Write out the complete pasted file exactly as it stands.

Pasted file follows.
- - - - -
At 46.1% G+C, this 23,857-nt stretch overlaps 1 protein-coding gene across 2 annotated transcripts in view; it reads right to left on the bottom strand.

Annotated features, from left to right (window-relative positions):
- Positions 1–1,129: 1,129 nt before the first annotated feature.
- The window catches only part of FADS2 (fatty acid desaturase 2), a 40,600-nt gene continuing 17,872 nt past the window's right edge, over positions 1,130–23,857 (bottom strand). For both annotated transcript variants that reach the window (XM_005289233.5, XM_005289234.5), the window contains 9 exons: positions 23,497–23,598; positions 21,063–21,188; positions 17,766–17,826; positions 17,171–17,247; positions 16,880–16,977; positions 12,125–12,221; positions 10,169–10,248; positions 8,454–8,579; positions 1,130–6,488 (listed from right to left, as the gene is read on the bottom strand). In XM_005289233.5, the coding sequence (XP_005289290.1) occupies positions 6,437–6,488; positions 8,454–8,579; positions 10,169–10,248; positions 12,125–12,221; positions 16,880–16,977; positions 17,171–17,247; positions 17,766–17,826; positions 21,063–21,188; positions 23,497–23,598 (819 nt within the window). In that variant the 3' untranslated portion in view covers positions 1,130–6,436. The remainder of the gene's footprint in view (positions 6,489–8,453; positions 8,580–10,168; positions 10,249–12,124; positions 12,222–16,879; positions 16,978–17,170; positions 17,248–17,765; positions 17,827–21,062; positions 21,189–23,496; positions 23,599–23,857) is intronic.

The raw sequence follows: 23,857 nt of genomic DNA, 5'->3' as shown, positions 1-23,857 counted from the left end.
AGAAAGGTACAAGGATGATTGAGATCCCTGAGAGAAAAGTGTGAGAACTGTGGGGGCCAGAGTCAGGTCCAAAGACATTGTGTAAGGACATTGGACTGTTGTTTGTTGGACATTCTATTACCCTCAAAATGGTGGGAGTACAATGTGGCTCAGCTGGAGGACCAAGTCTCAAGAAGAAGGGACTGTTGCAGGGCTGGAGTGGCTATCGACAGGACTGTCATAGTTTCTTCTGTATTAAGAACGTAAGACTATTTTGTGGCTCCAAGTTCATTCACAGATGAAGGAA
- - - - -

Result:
At 46.1% G+C, this 23,857-nt stretch overlaps 1 protein-coding gene across 2 annotated transcripts in view; it reads right to left on the bottom strand.

Annotated features, from left to right (window-relative positions):
- Positions 1–1,129: 1,129 nt before the first annotated feature.
- The window catches only part of FADS2 (fatty acid desaturase 2), a 40,600-nt gene continuing 17,872 nt past the window's right edge, over positions 1,130–23,857 (bottom strand). For both annotated transcript variants that reach the window (XM_005289233.5, XM_005289234.5), the window contains 9 exons: positions 23,497–23,598; positions 21,063–21,188; positions 17,766–17,826; positions 17,171–17,247; positions 16,880–16,977; positions 12,125–12,221; positions 10,169–10,248; positions 8,454–8,579; positions 1,130–6,488 (listed from right to left, as the gene is read on the bottom strand). In XM_005289233.5, the coding sequence (XP_005289290.1) occupies positions 6,437–6,488; positions 8,454–8,579; positions 10,169–10,248; positions 12,125–12,221; positions 16,880–16,977; positions 17,171–17,247; positions 17,766–17,826; positions 21,063–21,188; positions 23,497–23,598 (819 nt within the window). In that variant the 3' untranslated portion in view covers positions 1,130–6,436. The remainder of the gene's footprint in view (positions 6,489–8,453; positions 8,580–10,168; positions 10,249–12,124; positions 12,222–16,879; positions 16,978–17,170; positions 17,248–17,765; positions 17,827–21,062; positions 21,189–23,496; positions 23,599–23,857) is intronic.

The raw sequence follows: 23,857 nt of genomic DNA, 5'->3' as shown, positions 1-23,857 counted from the left end.
AGAAAGGTACAAGGATGATTGAGATCCCTGAGAGAAAAGTGTGAGAACTGTGGGGGCCAGAGTCAGGTCCAAAGACATTGTGTAAGGACATTGGACTGTTGTTTGTTGGACATTCTATTACCCTCAAAATGGTGGGAGTACAATGTGGCTCAGCTGGAGGACCAAGTCTCAAGAAGAAGGGACTGTTGCAGGGCTGGAGTGGCTATCGACAGGACTGTCATAGTTTCTTCTGTATTAAGAACGTAAGACTATTTTGTGGCTCCAAGTTCATTCACAGATGAAGGAA